Global Islamic finance assets now $2trn –SEC boss 

By Omodele Adigun 

THE Director General of Securities and Exchange Commission (SEC), Mr Mounir Gwarzo, has put the total assets so far managed by the global Islamic finance industry above $2 trillion (N394 trillion).

Gwarzo disclosed this Monday at the second Regional Roundtable on Non-Interest Capital Market in Sokoto.

According to him, the global sukuk market has continued to witness remarkable growth since the 2008 global financial crisis as its annual issuances have grown from $15 billion in 2008 to almost $120 billion in 2014. Gwarzo said that the focus of the roundtable was on Sukuk, one of the components of the Islamic financial system, saying that while most people identify capital markets as an important source of medium-to-long term capital, few realise the amazing potential of capital markets to serve as a catalyst for financial inclusion.

“SEC is determined to unlock this potential of the Nigerian Capital Market. In particular, we are aware of the need to deepen the non-interest capital market space. This is to enable millions of Nigerians and people of faith to invest their savings ethically. Investors worldwide are increasingly allocating their resources into Islamic finance products,’’ Gwarzo said.

The SEC boss said last year was widely considered a landmark year for Islamic finance, especially with landmark debut sukuk issuances by countries such as the UK, Hong Kong, Senegal, South Africa, and Luxemburg. And the year also witnessed continued strong interest from key markets of Malaysia, Saudi Arabia and the United Arab Emirates (UAE) and emerging markets like  Turkey and Indonesia. There is no doubt that the Sukuk market is emerging on a global scale as a viable alternative source of funding.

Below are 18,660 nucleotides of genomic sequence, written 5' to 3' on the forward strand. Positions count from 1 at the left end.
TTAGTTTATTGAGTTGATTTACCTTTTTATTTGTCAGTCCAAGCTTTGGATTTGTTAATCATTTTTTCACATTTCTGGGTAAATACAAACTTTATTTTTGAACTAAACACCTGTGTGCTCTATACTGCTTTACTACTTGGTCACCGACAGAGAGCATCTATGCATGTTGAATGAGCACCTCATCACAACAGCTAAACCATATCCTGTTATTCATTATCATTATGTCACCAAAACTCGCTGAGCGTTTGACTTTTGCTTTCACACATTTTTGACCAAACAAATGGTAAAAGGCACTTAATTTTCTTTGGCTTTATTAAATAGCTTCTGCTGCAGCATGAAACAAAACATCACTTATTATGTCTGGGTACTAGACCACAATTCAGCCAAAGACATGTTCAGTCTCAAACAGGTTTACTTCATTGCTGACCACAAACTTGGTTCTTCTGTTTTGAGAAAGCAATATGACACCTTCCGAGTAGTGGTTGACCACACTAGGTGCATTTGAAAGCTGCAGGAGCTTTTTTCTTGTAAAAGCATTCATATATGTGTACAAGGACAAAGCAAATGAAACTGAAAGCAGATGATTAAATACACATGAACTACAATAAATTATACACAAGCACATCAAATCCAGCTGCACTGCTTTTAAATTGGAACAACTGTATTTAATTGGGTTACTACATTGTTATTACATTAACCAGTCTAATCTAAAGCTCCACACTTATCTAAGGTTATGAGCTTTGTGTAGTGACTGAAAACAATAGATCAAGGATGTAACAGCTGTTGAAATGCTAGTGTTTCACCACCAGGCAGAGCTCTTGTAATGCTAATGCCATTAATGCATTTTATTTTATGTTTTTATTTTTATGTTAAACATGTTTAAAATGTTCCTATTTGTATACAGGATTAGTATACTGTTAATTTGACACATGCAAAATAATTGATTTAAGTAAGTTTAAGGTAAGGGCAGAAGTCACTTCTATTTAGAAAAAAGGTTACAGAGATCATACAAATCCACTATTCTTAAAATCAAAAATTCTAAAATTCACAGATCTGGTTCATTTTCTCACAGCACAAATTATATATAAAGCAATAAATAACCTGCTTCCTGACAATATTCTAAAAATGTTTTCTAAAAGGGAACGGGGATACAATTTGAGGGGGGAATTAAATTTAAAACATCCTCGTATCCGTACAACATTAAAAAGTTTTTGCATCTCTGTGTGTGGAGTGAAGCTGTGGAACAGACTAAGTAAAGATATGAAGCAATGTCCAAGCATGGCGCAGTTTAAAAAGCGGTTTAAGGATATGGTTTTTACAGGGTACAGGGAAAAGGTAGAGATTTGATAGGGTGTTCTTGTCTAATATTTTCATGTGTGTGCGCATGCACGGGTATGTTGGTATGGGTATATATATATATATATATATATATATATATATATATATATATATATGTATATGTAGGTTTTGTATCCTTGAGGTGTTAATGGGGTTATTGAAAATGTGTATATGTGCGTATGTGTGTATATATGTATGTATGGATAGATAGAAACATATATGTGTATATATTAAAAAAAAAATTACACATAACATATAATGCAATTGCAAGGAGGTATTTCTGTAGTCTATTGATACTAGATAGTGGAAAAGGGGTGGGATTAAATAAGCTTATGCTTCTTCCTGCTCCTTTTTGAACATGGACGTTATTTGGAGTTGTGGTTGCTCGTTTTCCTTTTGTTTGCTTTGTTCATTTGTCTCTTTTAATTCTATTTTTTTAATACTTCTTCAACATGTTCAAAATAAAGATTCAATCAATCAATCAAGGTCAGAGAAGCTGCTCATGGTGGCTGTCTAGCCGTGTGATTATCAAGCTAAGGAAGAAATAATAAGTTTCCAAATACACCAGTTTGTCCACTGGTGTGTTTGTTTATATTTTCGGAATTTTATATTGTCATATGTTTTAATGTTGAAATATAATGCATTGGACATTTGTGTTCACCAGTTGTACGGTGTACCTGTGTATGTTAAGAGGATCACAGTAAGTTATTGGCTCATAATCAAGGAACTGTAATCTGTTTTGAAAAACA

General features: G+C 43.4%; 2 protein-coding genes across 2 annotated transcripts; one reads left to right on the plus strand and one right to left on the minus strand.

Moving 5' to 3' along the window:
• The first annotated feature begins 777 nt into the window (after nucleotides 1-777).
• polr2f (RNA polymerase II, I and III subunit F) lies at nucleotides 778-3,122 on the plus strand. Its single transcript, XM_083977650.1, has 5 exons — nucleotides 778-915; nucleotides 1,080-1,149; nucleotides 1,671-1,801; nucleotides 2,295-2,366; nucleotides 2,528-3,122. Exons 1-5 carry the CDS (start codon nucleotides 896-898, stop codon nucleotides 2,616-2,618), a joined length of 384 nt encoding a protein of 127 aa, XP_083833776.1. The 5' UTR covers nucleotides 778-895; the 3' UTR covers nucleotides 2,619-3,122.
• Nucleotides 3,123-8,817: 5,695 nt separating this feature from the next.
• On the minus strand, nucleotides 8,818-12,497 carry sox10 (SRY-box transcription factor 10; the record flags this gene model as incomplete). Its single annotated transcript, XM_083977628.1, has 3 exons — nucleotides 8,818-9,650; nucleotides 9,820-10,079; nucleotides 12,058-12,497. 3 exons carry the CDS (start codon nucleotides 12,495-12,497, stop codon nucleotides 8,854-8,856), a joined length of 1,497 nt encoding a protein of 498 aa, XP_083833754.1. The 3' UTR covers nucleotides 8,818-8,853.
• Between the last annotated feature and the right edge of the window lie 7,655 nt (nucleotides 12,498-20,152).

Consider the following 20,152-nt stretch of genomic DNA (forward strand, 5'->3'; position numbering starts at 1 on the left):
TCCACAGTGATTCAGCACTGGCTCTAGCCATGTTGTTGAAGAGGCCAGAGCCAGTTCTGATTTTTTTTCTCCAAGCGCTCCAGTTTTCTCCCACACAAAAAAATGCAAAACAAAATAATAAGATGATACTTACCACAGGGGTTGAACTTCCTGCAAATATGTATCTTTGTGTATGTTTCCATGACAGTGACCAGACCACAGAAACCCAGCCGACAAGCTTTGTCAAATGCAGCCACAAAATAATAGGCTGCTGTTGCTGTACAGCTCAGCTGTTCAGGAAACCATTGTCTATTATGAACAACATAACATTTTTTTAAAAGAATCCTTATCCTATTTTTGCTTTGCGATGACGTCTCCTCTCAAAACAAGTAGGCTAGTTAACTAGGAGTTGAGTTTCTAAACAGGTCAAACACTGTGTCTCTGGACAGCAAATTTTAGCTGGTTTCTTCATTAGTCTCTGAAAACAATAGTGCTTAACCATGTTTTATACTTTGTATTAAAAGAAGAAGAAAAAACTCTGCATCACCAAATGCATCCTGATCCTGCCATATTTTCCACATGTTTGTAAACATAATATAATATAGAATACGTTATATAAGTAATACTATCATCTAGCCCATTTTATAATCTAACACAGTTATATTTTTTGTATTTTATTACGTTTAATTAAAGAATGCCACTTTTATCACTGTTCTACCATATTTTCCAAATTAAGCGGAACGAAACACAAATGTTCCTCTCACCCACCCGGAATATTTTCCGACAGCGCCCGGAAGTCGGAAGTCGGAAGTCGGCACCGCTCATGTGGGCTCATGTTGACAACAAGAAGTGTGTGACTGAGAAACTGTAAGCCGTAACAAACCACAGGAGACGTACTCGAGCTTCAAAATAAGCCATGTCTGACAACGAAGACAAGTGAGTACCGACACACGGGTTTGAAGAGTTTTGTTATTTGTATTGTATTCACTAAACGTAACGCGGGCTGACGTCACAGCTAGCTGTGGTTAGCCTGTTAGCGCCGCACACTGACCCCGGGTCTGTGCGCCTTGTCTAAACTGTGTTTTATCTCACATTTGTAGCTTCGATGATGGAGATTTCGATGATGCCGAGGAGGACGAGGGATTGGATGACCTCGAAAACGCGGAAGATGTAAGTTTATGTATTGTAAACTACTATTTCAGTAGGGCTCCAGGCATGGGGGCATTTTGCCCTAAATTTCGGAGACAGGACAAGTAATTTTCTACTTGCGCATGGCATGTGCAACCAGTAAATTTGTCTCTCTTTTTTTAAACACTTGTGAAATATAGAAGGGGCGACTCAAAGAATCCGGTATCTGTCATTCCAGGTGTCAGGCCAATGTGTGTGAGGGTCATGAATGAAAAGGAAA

In Nigeria, Gwarzo said SEC has implemented a number of reforms aimed at deepening the non-interest capital market.” In particular, we issued rules on Islamic Fund Management as well as rules on Sukuk issuance. These two legal frameworks have encouraged Islamic product innovation with the registration of five ethical/Shariah compliant funds and the issuance of Nigeria’s first ever sub-national Ijara Sukuk by the Osun State government in 2013 which was oversubscribed. We are also considering modalities for setting up a Sharia Advisory Council as a body of experts to advise SEC and the market on non-interest product and their applications,” he said.